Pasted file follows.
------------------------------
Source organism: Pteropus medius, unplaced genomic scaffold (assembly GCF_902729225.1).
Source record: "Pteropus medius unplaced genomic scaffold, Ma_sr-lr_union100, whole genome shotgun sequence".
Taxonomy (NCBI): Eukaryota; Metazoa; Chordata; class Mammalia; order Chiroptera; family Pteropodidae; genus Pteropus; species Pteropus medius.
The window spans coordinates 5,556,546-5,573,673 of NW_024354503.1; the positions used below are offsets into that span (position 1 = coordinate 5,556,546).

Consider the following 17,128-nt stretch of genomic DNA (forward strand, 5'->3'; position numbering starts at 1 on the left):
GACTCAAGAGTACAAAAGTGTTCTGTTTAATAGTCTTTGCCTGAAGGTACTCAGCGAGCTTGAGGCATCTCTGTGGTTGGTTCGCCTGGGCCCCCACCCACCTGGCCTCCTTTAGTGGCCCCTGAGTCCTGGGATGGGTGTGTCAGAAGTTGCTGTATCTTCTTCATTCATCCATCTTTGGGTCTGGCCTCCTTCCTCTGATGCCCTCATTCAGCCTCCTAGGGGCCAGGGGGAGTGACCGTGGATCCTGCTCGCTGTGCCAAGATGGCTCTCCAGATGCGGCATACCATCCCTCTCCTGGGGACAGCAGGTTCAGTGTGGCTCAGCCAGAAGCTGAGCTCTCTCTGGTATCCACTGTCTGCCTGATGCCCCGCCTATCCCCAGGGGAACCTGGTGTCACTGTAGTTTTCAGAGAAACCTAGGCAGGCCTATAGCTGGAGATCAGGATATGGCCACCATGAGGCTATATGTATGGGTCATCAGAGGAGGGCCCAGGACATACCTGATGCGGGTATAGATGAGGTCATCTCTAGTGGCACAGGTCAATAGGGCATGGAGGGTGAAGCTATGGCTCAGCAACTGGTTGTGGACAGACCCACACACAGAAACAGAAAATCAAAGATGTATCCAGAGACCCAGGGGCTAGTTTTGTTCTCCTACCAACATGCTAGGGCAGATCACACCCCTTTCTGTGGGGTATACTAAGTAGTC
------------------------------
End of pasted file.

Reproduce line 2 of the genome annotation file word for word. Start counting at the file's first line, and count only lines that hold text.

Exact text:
Source record: "Pteropus medius unplaced genomic scaffold, Ma_sr-lr_union100, whole genome shotgun sequence".